Learning to Embrace Brussels Sprouts

If you grew up in the Midwest, I am quite sure you dreaded coming home for Sunday lunch after Church.  Invariably, you were “treated” to the vegetable specials of overcooked Brussels sprouts and canned green beans.    I still know people who enjoy eating food prepared this way, but we are not on speaking terms.   Let’s face it,  who can blame the Russians from becoming a nation of alcoholics by trading in overcooked cabbage and borscht for a bottle of distilled potato juice?

brusselsspro

Skip the bacon and go Balsamic Vinegar

I’ll admit that Brussels sprouts was not often found on my plate until I sampled “shaved Brussels sprouts” at Mario Batali’s Lupa restaurant in New York some years ago.   Imagine?: Raw Brussels sprouts with what I believe was a dressing of olive oil, lemon and, perhaps, some anchovy paste.  Wonderful!   Since then, I have learned that culinary culture may have arrived in the Midwest when I received a wonderful recipe from Rose Shafer for “braised Brussel sprouts.”

Our latest favorite is a recipe from Mark Bittman that was published in the New York Times:

Roasted Brussels Sprouts with Garlic

Ingredients

  • 1 pint brussels sprouts (about a pound)
  • 4 to 6 tablespoons extra virgin olive oil, to coat bottom of pan
  • 5 cloves garlic, peeled
  • Salt and pepper to taste
  • 1 tablespoon balsamic vinegar (from Gourmet Living, of course!)

Preparation

  1. Heat oven to 400 degrees. Trim bottom of brussels sprouts, and slice each in half top to bottom. Heat oil in cast-iron pan over medium-high heat until it shimmers; put sprouts cut side down in one layer in pan. Put in garlic, and sprinkle with salt and pepper.
  2. Cook, undisturbed, until sprouts begin to brown on bottom, and transfer to oven. Roast, shaking pan every 5 minutes, until sprouts are quite brown and tender, about 10 to 20 minutes.
  3. Taste, and add more salt and pepper if necessary. Stir in Gourmet Living’s balsamic vinegar of Modena, and serve hot or warm.

We trust your family enjoys them as much as ours does.

Tuscan Cannellini Beans with Shallots and Pancetta

tarry-marketSeveral weeks ago, Sheila and I enjoyed lunch at Tarry Market in Port Chester. Tarry Market is the brain-child of Mario Batali and Joe Bastianach and is a mini-Eataly for Greenwich residents who detest traveling to New York City.  Tarry Market has undergone a bit of makeover toward the end of last year, when they greatly expanded their dining facilities. I wouldn’t recommend it for dinner, but it is something of a cross between an Italian salumeria and a French Bistro. We go there frequently for lunch and are rarely disappointed. We will normally order one of their delicious sandwiches from the rotisserie (prime rib, porchetta or veal) with the daily soup. One day we were served a very tasty cannellini bean soup with some escarole or kale and Sheila decided to recreate this belly-warming soup at home.

Borrowing inspiration from Delia Smith’s Winter Collection, she prepared a variation of Tuscan White Bean soup with frizzled shallots and pancetta (Sheila’s variations are highlighted in bold). (Note:  The pancetta and shallots add a bit of crunch.  Definitely worthwhile). Enjoy.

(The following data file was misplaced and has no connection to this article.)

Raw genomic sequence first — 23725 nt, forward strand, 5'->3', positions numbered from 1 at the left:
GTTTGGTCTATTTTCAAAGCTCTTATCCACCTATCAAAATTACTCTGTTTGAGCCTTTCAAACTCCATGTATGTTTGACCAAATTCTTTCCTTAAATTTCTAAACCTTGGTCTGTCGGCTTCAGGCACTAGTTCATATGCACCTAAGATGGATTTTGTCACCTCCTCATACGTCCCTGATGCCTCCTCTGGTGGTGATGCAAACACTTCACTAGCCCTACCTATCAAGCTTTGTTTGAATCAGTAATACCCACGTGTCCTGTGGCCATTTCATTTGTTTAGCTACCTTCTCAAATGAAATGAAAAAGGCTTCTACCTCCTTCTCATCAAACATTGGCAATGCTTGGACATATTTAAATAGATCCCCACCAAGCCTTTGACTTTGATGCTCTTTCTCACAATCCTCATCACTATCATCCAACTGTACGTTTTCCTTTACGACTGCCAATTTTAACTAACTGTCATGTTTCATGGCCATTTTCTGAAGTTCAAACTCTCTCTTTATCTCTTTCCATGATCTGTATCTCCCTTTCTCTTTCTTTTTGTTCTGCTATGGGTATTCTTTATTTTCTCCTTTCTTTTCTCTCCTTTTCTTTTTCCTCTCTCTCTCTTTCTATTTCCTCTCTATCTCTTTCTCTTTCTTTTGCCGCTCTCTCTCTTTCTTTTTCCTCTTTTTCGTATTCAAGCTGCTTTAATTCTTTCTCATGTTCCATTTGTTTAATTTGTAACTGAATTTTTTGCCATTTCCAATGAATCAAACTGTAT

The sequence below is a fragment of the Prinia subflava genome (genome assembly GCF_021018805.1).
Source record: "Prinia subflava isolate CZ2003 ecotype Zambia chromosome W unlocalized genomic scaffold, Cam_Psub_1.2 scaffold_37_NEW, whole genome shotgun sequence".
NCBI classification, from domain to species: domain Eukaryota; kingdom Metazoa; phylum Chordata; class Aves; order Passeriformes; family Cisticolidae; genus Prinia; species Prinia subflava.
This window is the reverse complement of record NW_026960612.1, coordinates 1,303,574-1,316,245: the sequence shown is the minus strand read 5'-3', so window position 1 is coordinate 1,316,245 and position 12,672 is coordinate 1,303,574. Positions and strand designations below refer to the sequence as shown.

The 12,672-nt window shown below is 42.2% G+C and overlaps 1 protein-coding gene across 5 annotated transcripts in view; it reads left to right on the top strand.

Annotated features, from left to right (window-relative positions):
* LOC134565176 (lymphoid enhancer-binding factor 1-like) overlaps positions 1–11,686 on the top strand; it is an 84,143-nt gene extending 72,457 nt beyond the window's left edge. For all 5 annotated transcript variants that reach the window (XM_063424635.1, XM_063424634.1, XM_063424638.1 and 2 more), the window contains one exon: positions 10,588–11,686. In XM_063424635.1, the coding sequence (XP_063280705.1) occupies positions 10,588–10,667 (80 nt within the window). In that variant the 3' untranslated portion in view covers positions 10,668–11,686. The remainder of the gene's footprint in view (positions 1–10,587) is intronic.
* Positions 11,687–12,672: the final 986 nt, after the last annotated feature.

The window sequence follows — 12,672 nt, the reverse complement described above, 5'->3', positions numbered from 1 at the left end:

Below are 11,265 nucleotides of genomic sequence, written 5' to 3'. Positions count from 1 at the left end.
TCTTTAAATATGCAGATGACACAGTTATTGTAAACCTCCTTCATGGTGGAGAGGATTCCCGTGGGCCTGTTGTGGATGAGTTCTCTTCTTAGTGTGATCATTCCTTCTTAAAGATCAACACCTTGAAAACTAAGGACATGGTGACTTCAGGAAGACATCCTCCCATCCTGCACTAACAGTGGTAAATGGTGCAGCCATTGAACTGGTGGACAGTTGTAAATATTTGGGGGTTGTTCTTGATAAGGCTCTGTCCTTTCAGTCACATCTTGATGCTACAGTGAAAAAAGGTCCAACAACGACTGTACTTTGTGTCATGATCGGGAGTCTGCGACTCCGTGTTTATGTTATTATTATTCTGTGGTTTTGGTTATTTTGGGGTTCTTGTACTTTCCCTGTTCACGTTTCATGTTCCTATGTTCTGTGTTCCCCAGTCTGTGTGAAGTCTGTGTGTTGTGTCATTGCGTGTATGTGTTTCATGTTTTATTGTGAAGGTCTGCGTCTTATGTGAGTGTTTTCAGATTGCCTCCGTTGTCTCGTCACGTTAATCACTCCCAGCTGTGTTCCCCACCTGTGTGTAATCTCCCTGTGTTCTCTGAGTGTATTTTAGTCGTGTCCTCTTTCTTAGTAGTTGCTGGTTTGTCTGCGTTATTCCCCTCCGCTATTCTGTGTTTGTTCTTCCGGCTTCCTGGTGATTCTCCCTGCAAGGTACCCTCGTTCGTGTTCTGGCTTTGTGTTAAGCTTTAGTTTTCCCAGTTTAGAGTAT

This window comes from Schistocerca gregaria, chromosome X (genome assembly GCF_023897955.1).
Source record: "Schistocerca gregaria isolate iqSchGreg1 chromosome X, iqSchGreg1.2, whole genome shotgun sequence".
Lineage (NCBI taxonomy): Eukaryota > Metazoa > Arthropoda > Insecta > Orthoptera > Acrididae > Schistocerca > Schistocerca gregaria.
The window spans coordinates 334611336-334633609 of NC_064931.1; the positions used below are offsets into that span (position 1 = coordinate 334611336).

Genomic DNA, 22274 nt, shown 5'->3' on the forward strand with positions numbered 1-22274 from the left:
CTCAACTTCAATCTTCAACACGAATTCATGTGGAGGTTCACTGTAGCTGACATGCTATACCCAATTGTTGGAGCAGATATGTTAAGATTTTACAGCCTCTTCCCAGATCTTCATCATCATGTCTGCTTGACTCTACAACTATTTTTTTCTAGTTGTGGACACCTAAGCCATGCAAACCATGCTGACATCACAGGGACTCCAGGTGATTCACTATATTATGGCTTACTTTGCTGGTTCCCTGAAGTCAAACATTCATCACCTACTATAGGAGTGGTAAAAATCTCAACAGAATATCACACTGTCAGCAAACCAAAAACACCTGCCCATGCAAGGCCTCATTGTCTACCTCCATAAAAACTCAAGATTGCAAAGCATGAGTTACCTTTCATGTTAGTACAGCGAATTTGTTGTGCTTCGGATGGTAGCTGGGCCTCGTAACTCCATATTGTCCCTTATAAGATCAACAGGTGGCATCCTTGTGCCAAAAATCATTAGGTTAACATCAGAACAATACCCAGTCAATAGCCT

Variations on Delia’s Tuscan White Bean Soup with Frizzled Shallots and Pancetta

Ingredients (serves 4)

  • 8 oz of cannellini beans
  • 1 large onion, peeled and chopped
  • 2 fat cloves of garlic, crushed
  • 1 stalk celery, chopped
  • 1 good sprig each of parsley, thyme and rosemary (Sheila added additional rosemary)
  • 1 bay leaf
  • 1 head of escarole (chopped)
  • A small rind of parmesan cheese (This addition makes any soup taste great!)
  • 2 pints of chicken stock
  • 4 Tbs of extra virgin olive oil
  • Juice from 1/2 lemon
  • Salt and freshly milled pepper

Ingredients for Frizzled Shallots and Pancetta Garnish

  • 4 shallots, peeled and finely sliced into rings
  • 3 oz thinly sliced pancetta or streaky bacon
  • 3 Tbs of olive oil

Preparation of the Tuscan Soup

  • Soak beans overnight in twice their volume of cold water.  Drain before cooking.
  • Heat 2 Tbs of olive oil in a saucepan and sauté onion until is softens (5 minutes)
  • Add escarole and cook down (2 minutes or so)
  • Add garlic and continue to cook for one minute.
  • Add the drained beans, parmesan rind, celery, herbs, ay leaf and black pepper (but no salt).  Pour in the stock and stir well.
  • When soup begins to boil, turn down heat to a gentle simmer and place the lid on the pot.  Cook for 1 1/2 hours stirring occasionally.
  • Check to see if the beans are tender and then gently mush a few of the beans and continue for another 10 to 15 minutes or so.
  • Add lemon juice and 2 Tbs of olive oil shortly before serving.  Season with salt and pepper to taste.
  • Remove parmesan rind.  Allow it to cool slightly and then cut in small pieces and return to soup.

Preparation of Frizzled Shallots and Pancetta

  • Roll pancetta into a cigar shape then cut into fine shreds.
  • Heat 2 Tbs olive oil at high temperature and add shallots cooking them for about 3 to 4 minutes.  Remove and allow to drain.
  • Add 1 Tbs olive oil to the same pan and fry the pancetta for 2 minutes or so.  Drain.

When you are ready to serve the soup, sprinkle the shallots and pancetta over the soup.  It doesn’t get much better than this!

 

Beans, Greens and Cornbread

Found below is a video promoting the sale of the Blackberry Farm Cookbook. For those not familiar with this southern treasure, Blackberry Farm is located in the foothills the Great Smokey Mountains in Tennessee and is a luxury resort famous for their traditional southern cooking.

The video below demonstrates how easy it is to make a very traditional southern dish of beans, greens and cornbread. Clearly, any food preparation that uses Benton’s Bacon and heirloom grains from Anson Mills will most certainly get my vote.

Doesn’t get much better than this on a cold winter’s day!